Fight against COVID-19 taking its toll on Northeast Florida health care workers on the front lines

ORANGE PARK, Fla. – Consider the conundrum of health care professionals like emergency room doctors at hospitals like Orange Park Medical Center.

They have to balance their personal lives when they go home and what risks to expose their families to.

Thousands of doctors, nurses and medical technicians around the country are doing the opposite of what the rest of society is doing — they’re closing the distance and directly interacting with COVID-19 patients. It’s their job. But what happens when the workday is over?

The fight against the coronavirus is taking its toll on medical personnel’s family lives. Particularly personnel on the front lines who are directly interacting with patients who have tested positive for COVID-19.

“We have medical personnel knowingly putting themselves at risk to save lives,” Duval County Medical Society President Dr. James St. George said. “Just like soldiers, police officers, run toward danger every day, these individuals are on the front line every day taking care of patients.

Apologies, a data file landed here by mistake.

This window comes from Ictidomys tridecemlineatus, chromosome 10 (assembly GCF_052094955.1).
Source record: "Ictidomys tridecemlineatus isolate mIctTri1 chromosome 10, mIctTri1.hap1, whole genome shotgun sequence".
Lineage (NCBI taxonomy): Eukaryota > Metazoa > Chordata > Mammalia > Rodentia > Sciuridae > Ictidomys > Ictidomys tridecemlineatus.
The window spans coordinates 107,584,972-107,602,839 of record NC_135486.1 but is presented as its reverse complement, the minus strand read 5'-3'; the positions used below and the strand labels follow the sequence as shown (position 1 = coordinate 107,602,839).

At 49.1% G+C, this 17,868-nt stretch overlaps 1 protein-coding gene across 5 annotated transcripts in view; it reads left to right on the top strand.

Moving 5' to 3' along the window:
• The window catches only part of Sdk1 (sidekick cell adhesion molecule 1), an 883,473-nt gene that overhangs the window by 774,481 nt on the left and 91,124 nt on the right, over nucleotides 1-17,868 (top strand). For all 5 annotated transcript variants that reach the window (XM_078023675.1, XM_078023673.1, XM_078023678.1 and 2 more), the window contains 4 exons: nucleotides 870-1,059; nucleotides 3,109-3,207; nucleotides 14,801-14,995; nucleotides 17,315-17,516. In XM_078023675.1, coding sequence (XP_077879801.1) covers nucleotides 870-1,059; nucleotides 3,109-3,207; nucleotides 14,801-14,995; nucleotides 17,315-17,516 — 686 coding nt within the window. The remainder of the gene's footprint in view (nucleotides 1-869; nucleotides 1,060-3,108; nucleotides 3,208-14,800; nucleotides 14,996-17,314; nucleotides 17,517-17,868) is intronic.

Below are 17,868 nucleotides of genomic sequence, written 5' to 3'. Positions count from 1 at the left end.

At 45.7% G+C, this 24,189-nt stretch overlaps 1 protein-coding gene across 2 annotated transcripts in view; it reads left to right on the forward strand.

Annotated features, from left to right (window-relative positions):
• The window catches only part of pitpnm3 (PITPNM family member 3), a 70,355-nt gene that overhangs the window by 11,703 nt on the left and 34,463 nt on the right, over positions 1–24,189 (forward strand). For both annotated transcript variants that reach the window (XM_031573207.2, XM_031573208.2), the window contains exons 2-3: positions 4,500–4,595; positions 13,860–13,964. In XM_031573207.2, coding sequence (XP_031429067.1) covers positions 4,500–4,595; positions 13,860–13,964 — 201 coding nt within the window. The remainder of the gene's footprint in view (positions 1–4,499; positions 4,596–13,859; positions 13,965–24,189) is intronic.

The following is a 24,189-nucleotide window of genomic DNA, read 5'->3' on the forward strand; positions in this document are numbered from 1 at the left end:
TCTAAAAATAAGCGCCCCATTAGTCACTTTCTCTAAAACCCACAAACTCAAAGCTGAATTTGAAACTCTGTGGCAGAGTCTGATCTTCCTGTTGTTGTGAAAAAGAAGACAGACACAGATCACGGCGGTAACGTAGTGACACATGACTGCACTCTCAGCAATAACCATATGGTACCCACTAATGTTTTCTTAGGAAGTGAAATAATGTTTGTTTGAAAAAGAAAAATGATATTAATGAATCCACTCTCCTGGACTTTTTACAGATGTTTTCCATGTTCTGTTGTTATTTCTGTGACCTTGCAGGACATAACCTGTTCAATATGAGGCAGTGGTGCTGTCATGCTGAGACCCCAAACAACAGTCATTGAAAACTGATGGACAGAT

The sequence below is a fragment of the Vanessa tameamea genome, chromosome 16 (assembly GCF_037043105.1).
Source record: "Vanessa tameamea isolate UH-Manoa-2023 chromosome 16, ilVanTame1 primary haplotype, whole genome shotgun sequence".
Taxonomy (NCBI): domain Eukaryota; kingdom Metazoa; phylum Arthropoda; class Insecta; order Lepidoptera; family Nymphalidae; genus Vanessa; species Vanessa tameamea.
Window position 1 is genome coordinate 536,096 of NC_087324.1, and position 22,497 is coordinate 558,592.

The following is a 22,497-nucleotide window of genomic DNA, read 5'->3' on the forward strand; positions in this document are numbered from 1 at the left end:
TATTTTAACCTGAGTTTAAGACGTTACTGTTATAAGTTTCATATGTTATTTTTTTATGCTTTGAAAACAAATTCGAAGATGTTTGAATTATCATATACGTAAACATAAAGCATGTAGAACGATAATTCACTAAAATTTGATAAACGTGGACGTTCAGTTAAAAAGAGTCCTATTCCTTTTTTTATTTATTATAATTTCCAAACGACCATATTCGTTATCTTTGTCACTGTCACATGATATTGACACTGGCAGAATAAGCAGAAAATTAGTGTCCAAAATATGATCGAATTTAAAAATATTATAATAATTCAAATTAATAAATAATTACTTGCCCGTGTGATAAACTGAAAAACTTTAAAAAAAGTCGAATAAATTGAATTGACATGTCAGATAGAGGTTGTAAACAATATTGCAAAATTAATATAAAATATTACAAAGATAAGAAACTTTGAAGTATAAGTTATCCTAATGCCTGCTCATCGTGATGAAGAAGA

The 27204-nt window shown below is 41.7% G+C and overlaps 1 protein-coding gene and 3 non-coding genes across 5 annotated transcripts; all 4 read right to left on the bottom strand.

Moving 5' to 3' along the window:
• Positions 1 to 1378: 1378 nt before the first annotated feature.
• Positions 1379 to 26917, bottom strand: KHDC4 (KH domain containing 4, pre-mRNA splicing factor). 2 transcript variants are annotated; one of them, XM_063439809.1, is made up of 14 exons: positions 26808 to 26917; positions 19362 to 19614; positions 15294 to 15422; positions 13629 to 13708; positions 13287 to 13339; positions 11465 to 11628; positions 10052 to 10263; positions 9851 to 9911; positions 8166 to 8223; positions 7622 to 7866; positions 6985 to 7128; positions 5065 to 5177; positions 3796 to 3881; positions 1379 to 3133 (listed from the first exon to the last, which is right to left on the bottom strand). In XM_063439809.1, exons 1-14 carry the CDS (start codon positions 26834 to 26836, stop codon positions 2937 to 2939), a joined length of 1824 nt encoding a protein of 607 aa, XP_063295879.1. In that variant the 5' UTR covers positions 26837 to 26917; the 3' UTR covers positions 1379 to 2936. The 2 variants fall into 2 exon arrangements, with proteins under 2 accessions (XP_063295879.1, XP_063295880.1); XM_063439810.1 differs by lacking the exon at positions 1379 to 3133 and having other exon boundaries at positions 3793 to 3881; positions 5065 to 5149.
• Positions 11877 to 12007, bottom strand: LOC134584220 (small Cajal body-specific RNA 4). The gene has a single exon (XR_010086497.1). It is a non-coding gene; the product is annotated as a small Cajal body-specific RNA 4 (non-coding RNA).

St. George said some are making hard decisions.

“They’re separated from their families, children, spouses, aging parents. Indefinitely, of course,” he said. “Some are moving into separate quarters. Others are coming home, changing in the garage, showering. Living in separate parts of the houses. And every day with the worry they’ll bring the virus home to those most precious to them.”

The reality of this burden could be seen in a News4Jax story of a mother who’s also a paramedic and had to send her young child who has a heart defect to live with grandparents. She’s currently in quarantine so she can be reunited with her son after 14 days.

Every family is handling the situation differently.

One person who commented on a News4Jax Facebook post said, “I’m still coming home to my family. Where else would I go? What other choices do I have? I can’t afford a hotel room.”

Still, some aren’t working.

And Dr. St. George pointed out that this issue is worse for people who work in places like the ER, not necessarily a regular doctor’s office or medical lab where may have less risk of exposure.

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